Praise of Folly A satire employed to attack superstition and the abuse of doctrine within the Catholic Church. Erasmus used the personification of Folly to satirize different people, groups, and the Catholic Church. Folly (the essay's central character) praises herself endlessly, arguing that life would be dull and distasteful without her. Of earthly existence, Folly pompously states, "you'll find nothing frolic or fortunate that it owes not to me." Folly speaks directly of Christianity, regarding its religious authority and practices.
A Discussion of Free Will Erasmus' earlier, more positive evaluation of human nature was the basis for his discussion of a topic of major philosophical interest, the freedom of the human will, which became the central issue in a conflict that began in September 1524 when he published A Discussion of Free Will, in which he directly attacked a central doctrine of Martin Luther's theology, his assertion in his defense against the papal bull of excommunication that contrary to the opinion of scholastic theologians, the human will after Adam's sin was so disordered that it was unfree, unable through its own power to make even the slightest positive response to God's saving grace, unable to do anything that was not a sin.
Colloquies Erasmus criticized the monks and church leaders for taking vows of poverty and then not honoring them. Colloquia, better known as Colloquies, gained him even more hostility from the Church. In this work, Erasmus continued to assault erroneous Church practices. Much concerned with religious humanism, Erasmus deftly wielded his gift of writing as an instrument of peace. He was renowned for his pacifist views, which he poignantly enumerates in Against War. He felt that war was senseless since it only caused destruction and death. Those who engaged in war he rebuked as having no greater morality than beasts. Although he scorned human warfare, he excused killing in the animal kingdom. He believed God equipped mankind with the capacity for love, empathy, and kindness: virtues which were not displayed during times of war.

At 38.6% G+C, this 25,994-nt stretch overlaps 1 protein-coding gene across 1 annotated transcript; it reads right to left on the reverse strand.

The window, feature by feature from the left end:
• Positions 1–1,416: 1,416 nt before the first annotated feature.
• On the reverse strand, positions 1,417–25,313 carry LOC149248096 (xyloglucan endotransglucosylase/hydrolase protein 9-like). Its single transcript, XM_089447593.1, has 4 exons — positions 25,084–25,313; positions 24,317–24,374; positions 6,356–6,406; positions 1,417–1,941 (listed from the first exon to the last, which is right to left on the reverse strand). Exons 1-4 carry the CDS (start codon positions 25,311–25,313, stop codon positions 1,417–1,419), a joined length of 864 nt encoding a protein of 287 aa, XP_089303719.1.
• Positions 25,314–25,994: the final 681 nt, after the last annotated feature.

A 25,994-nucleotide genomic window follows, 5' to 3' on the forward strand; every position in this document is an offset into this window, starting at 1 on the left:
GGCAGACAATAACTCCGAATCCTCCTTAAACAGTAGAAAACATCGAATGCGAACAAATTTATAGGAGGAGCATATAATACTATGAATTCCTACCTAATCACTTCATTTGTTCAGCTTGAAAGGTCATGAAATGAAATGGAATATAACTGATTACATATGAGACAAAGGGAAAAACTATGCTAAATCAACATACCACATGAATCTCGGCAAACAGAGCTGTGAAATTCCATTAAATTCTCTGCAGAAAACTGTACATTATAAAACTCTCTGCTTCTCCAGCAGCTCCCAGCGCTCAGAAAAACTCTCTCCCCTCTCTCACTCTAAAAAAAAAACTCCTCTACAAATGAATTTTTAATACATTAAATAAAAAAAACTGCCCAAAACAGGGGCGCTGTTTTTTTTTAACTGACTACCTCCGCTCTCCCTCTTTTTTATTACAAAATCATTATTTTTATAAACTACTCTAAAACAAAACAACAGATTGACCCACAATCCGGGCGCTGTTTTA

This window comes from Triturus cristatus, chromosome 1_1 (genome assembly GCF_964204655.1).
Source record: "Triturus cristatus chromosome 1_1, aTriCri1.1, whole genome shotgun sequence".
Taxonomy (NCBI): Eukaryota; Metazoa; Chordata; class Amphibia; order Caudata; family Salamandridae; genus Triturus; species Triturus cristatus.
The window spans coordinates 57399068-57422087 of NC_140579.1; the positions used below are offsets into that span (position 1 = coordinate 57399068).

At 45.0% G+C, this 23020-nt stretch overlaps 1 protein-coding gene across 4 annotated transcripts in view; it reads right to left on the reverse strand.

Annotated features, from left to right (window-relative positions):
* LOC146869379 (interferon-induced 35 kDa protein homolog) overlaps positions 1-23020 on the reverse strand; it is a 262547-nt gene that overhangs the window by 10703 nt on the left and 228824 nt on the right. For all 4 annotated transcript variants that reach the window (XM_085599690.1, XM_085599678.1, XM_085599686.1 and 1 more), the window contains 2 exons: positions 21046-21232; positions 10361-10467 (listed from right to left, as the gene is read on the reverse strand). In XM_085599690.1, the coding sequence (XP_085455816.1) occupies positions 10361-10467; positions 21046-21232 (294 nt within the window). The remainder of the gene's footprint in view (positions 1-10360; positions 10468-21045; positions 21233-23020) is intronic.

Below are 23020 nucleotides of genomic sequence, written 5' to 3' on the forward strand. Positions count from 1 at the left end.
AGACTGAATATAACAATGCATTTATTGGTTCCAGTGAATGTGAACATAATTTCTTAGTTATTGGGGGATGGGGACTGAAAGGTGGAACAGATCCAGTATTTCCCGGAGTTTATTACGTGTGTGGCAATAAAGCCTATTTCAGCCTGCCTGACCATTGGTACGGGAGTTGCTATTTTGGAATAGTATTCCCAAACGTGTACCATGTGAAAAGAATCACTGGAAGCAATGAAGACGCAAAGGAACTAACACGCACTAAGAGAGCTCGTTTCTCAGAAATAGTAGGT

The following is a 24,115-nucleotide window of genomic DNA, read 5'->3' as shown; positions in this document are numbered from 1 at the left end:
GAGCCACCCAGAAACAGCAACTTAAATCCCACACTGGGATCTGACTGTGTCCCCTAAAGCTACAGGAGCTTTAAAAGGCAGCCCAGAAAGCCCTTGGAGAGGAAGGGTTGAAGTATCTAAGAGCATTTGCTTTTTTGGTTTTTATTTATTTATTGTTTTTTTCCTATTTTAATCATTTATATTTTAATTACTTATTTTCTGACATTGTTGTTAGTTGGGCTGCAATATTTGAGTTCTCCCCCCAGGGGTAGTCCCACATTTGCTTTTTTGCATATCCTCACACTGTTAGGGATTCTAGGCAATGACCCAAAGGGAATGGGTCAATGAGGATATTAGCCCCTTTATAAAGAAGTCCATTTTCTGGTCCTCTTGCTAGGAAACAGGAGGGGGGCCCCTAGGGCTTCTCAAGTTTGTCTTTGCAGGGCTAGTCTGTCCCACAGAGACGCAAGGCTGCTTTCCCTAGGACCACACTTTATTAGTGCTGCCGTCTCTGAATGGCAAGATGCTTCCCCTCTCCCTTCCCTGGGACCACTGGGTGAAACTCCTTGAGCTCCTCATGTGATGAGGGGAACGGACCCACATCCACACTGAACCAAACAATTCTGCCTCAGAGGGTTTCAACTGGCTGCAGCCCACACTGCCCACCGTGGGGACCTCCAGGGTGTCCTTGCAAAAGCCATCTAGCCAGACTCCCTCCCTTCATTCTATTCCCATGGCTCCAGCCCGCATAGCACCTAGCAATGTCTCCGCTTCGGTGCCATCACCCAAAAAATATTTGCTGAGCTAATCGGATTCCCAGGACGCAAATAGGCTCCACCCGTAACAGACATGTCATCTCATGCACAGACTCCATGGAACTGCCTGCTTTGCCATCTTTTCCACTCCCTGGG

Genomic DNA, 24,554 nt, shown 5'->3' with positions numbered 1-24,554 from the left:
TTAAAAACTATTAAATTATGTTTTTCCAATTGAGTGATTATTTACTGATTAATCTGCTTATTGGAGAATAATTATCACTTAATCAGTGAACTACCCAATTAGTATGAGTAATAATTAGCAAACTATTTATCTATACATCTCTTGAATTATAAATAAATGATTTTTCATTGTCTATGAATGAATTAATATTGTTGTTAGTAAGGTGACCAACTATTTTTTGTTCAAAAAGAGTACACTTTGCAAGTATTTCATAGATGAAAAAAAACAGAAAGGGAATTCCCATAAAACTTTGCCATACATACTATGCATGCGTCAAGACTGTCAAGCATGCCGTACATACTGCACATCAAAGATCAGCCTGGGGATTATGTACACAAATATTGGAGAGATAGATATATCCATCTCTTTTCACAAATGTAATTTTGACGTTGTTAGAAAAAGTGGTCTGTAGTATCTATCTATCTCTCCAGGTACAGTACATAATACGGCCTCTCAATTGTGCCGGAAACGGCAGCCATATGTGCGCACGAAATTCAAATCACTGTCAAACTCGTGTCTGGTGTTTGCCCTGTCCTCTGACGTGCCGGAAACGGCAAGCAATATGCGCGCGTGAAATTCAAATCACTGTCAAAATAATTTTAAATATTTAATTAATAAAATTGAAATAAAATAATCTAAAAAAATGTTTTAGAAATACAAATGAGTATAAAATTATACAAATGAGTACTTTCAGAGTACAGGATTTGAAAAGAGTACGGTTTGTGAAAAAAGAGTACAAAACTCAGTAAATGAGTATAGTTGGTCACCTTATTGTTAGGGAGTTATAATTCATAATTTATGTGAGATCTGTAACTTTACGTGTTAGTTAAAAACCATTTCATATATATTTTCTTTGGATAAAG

The Spirit of The Renaissance The Renaissance was a period of great change. One of the greatest scholars of this time was Desiderius Erasmus. He contributed to the Renaissance by revising ancient works and translating them into Greek and Latin. During his lifetime, Erasmus also contributed to the Reformation by calling for reform in the Church through his various satirical works such as Praise of Folly. Erasmus was the dominant figure of the early humanist movement. As the foremost of the German humanists, he worked constantly and effectually for the spread of the new learning, which imparted to the education of the Renaissance period, its content and spirit.